Home / Strategy / Allianz Retire+ flags defensive alternatives as solution to cash conundrum

Allianz Retire+ flags defensive alternatives as solution to cash conundrum


The cash conundrum facing retirees is well-known and broadly appreciated, yet little is being done to address it. With global governments forced to flood the economy with cheap cash to avoid a depression, the result has been the transfer of wealth from savers, who receive a pittance on their low-risk investors, and borrowers, who are able to access capital at all-time low interest rates.

  • According to research undertaken by Allianz Retire+ (a joint venture between insurance provider Allianz and fixed income manager PIMCO) and the Reserve Bank of Australia (RBA),  term deposit rates have fallen by 96% since the GFC. In 2008-09 an investor with $1.25 million in cash could generate an income of $100,000 per year solely in term deposits. Today, this would produce just $3,750 in annual income, meaning a retired couple would now need $21 million to fund a “comfortable” standard of living solely from cash investments.

    According to Allianz Retire+ CEO Matthew Rady, “advisers need a new approach to generate returns in excess of cash” in this extraordinary environment. The suggested approach is to consider the use of alternative defensive strategies that are able to boost returns on cash while minimising downside risk. So-called “protected” retirement strategies are by no means risk-free, but rather a “completely different longer-term product, with sharemarket-linked returns.”

    The strategies utilise a series of option holdings, including both puts and calls, through which the manager is able to control both the downside risk, called the ‘floor’ and maximum return, called the ‘cap’. These are selected by the client, with the majority of the assets held within a “statutory fund” regulated by APRA and invested into fixed income assets by PIMCO. Therefore, Allianz Retire+ ultimately takes on the risk of under-performance, having to top-up returns when its investments do not deliver.

    Raby discloses that the group does not “see this as a complete portfolio solution, nor is it a replacement for fixed income in a defensive portfolio. It’s rather one component of a good overall retirement strategy.” He notes that most strategies with downside protection have been used in the equity component of portfolios, hence the growing popularity of a more defensive option.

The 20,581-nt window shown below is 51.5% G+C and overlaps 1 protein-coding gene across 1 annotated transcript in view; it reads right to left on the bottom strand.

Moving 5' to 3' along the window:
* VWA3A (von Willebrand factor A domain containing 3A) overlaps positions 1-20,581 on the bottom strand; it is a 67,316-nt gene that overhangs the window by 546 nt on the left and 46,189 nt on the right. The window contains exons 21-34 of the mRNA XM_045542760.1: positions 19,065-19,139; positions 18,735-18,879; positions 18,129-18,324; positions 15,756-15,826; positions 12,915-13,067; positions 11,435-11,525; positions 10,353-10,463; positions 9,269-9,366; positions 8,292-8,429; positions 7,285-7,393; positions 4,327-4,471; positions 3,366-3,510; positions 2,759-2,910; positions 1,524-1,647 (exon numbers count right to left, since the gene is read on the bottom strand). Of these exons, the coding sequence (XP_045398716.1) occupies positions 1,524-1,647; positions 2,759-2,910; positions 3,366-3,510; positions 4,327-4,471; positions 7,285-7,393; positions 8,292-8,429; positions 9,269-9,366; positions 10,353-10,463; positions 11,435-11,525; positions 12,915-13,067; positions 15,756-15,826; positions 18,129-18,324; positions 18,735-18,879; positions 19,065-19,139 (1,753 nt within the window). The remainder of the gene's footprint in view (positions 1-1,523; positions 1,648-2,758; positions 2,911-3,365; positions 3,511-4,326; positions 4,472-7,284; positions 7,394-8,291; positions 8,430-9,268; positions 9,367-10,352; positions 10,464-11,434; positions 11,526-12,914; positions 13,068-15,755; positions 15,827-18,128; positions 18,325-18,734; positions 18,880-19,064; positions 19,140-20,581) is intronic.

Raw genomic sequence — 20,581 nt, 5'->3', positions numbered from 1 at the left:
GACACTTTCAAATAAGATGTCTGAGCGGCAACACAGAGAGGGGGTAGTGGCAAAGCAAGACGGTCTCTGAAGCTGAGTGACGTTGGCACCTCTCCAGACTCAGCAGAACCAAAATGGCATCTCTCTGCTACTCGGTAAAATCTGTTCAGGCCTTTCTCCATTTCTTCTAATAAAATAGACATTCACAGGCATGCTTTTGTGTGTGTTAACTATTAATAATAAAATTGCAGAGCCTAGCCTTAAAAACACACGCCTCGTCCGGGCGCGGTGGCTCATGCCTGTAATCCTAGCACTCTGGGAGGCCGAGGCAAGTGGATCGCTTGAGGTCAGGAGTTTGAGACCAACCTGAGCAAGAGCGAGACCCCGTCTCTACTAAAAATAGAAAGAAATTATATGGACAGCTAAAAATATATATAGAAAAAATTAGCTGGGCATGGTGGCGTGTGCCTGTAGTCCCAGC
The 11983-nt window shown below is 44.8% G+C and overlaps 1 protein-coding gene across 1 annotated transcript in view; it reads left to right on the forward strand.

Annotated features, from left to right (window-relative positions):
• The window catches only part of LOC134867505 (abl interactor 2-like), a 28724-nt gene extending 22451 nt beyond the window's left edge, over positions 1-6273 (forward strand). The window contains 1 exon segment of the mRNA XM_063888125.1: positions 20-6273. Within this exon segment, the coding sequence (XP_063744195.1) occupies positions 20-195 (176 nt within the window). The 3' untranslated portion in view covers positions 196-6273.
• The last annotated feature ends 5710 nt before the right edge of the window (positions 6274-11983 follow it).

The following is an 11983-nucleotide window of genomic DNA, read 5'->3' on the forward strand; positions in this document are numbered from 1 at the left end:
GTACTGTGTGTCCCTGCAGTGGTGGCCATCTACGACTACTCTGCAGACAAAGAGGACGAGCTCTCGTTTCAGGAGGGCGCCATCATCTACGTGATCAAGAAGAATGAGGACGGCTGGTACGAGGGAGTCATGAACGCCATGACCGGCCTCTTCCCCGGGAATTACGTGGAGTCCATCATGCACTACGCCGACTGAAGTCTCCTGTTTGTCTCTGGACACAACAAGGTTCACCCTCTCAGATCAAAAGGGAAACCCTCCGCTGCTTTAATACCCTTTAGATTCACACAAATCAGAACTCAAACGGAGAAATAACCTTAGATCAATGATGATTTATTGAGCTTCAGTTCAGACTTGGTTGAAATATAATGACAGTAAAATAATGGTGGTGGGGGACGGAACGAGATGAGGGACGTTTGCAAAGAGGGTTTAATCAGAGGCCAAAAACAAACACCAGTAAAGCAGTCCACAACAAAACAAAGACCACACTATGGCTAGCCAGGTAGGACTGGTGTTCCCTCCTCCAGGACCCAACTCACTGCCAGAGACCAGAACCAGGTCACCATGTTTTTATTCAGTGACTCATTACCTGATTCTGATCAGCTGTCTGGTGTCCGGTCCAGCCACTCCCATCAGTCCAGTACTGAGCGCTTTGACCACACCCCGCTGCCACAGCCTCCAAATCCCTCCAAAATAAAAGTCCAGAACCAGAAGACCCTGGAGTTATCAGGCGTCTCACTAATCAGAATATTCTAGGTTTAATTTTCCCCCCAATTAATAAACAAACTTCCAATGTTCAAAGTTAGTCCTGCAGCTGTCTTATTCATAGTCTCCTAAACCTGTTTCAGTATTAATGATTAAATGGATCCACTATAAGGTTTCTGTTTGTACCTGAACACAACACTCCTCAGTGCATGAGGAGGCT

According to the recent research, retirees may be able to earn up to seven times the term deposit rate while limiting the maximum annual loss to 0.8%. This compares to rolling-over one-year term deposits due to their preference for protection and certainty, albeit minuscule returns. In a more specific example, they show the experience of a 68-year-old retiree, who invested $300,000 from 2014 to 2021 solely in term deposits. The resulting cumulative return is 17.81%, according to the RBA, with the Allianz Retire+ alternative, invested with a 0% ‘floor’ in place, 28.1% or a $53,000 difference.

    This opportunity, Rady suggests, highlights the importance of advisers seeking a new approach to generate better than cash returns. “With interest rates at unprecedented lows, and unlikely to head substantially higher anytime soon, retirees need the defensive component of their portfolio to work harder for them,” says Rady. 

    Clearly, the strategy isn’t without risk, with “returns generated from having linked exposure to local and international shares,” meaning that if the underlying portfolio under-performs, is negative or 0%, the client may lose a small amount of capital.

    Staff Writer

    SOAs do little to address information asymmetry

    While the focus of the advice industry groups has very much been around making the day to day lives of those in the industry easier, the likes of the AFCA, Vanguard and several law firms have offered insight into the impact on the consumer.

    Drew Meredith | 25th Jul 2022 | More
    ‘Incredible’ dispersion in balanced fund returns

    2022 has marked just the fifth financial year of negative returns since the SG became compulsory in 1992. This should not be a surprising result.

    Drew Meredith | 18th Jul 2022 | More
    Federal Government pauses YFYS rollout

    News that the rollout of the Your Future Your Super (YFYS) test beyond My Super products would be paused has been met with positive and negative commentary from the investment industry.

    Drew Meredith | 11th Jul 2022 | More
  • Popular posts: